Why I Use Chrome

This isn’t a question I get asked often, but it is one people who know me have asked before. I get asked all the time by people why I don’t run Firefox. I’ll tell you why. I’ve run it before. It is one of the most horrendous resource hogs I have ever seen. I honestly would rather run Internet Explorer than Firefox. I’m not joking. While the extensions and themes and all the other stuff it has may seem like a good idea, in my experience, I’ve only ever seen them drastically slow down Firefox. I will admit I haven’t used Firefox in awhile, but the last time I did run it, it still had the infamous memory leak problem.

But the point of the post isn’t to rant on Firefox. While my experiences with it do contribute to my reasons for running Chrome, it’s not the only reason. The first and formost reason I run Chrome is that it’s a browser I can trust. I’ve run Chrome now since the very first day it was out. While those first days were far from perfect, it was clear to Google knew what they were doing. They knew they were getting in the browser market very late and were making an extremely risky gamble. I think it’s that fact that really contributes to Chrome’s success. When they first started out, they hardly advertised Chrome all. Compared to now, there practically was none. Back when I first started with it people would ask me, “What the heck is that you’re running?” I would proudly answer, “This is Chrome. It’s beautiful.”

When Chrome first arrived on the scene, it wasn’t nearly as powerful nor as customizable as it is now. But it was fast. Wicked fast. And for me, that’s all I cared about. At the time, I was running Apple’s Safari. Safari was – and still is – a great browser, but compared to Chrome, it was a slug. One of the first ways I explained Chrome to people was, “It’s Safari on major Steroids.” Of couse, the problem with that explanation was most people still didn’t know what Safari was either. So my other explanation was, “It’s Firefox with all the fat trimmed off.” Now that I think about it, describing it that way probably got a lot more people interested in it than the Safari comparison.

One of the other things I really loved about Chrome at the time is that it was the only browser in the world that I knew of that offered you a clear choice in how stable of a browser you wanted. I am proud to say that since September 2, 2008, I have been running the Beta version of Chrome. Honestly, I think the Beta part is a misnomer. Unless you actually know what you’re doing an turn on the real beta features, the beta version of Chrome I consider to be the version that just a bit faster and maybe has one or two new features. Now, you might be wondering what I mean by the real beta features. If you’re running Chrome Beta or Chromium, open a new browser tab and type in about:flags (or chrome://flags depending on your build number. about:flags should still work even on newer builds). Previously, the command/address was about:labs, Google’s usual name for experimental things. If you’ve never opened the tab before, for the love of God, if you don’t what you’re doing, look but do not touch. There are some features on that page that seriously are not ready for prime time. If you brick your browser, well… I warned you. Nonetheless, the about:flags page is where you really can have fun.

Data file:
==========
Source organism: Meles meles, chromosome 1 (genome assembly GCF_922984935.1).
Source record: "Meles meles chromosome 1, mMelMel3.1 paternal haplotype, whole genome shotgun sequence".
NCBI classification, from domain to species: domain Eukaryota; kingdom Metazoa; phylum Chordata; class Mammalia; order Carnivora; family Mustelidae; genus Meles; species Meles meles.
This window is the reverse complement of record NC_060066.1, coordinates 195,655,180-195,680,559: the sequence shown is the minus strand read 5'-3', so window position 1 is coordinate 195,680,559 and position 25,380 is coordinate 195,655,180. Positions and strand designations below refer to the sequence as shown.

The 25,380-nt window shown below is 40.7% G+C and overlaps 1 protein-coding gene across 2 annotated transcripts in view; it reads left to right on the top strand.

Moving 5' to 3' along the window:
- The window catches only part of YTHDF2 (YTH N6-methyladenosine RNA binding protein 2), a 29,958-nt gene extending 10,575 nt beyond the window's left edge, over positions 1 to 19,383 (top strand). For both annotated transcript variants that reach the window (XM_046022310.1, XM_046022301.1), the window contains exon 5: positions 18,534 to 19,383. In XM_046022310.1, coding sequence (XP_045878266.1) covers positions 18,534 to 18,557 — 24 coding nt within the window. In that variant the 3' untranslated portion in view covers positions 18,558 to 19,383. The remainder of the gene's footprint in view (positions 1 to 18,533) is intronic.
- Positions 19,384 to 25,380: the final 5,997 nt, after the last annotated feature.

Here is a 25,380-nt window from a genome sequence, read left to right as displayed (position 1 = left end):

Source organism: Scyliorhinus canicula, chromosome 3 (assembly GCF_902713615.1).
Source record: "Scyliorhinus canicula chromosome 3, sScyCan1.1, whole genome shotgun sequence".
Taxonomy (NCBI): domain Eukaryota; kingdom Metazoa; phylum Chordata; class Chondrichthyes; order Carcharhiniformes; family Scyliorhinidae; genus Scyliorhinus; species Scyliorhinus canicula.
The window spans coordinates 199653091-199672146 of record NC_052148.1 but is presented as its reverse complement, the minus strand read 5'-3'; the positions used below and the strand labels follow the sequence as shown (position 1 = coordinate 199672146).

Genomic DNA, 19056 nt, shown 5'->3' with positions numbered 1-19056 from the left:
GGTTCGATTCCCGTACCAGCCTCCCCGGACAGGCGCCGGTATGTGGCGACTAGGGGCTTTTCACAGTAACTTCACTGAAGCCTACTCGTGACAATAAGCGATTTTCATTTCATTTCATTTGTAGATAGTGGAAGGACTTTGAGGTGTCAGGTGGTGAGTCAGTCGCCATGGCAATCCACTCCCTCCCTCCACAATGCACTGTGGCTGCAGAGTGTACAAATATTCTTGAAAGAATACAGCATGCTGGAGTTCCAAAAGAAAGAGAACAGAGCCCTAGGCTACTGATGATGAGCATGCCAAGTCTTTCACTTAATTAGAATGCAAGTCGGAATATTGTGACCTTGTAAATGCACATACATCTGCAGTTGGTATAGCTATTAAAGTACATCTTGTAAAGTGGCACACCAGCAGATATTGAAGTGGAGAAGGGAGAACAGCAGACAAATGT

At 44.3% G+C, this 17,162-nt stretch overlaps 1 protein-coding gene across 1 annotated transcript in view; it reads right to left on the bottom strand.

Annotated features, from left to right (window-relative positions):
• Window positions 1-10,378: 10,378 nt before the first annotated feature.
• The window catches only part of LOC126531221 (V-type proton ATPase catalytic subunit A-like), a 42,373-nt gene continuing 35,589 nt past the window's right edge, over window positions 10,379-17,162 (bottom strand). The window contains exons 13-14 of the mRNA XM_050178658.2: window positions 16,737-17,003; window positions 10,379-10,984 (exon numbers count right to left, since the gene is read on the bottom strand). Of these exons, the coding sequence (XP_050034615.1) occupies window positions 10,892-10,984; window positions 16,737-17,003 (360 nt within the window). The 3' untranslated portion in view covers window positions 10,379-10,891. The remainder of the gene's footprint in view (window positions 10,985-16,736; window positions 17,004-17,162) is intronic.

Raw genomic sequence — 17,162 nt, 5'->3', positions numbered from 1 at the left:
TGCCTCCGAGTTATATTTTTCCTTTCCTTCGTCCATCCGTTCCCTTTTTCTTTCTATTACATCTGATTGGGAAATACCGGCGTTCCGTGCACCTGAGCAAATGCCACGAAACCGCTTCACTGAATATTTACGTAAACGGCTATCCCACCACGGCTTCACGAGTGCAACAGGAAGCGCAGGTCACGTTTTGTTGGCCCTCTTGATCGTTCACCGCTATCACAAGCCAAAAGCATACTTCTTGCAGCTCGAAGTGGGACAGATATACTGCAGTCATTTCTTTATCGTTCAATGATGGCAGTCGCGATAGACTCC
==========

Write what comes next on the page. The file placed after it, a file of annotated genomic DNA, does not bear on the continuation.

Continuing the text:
If you want a browser that has some bleeding-edge features, this is the page to look. Personally, it’s my favorite page and actually feature of Chrome. Every time I update Chrome, it’s the first tab I open. Some of the features that I thought were notable were/are: Instant (it’s now a part of the browser), Settings-In-Tab (settings used to be a completely separate window), Tab Overview (OS X only, do a three finger swipe down to see all your tabs, unless you run Lion), New Tab Page Preview (see the screenshot for the best idea), Print Preview (for the longest time, Chrome would not offer a Print Preview of pages, especially on Windows; still a beta feature), and finally Multiple Profiles.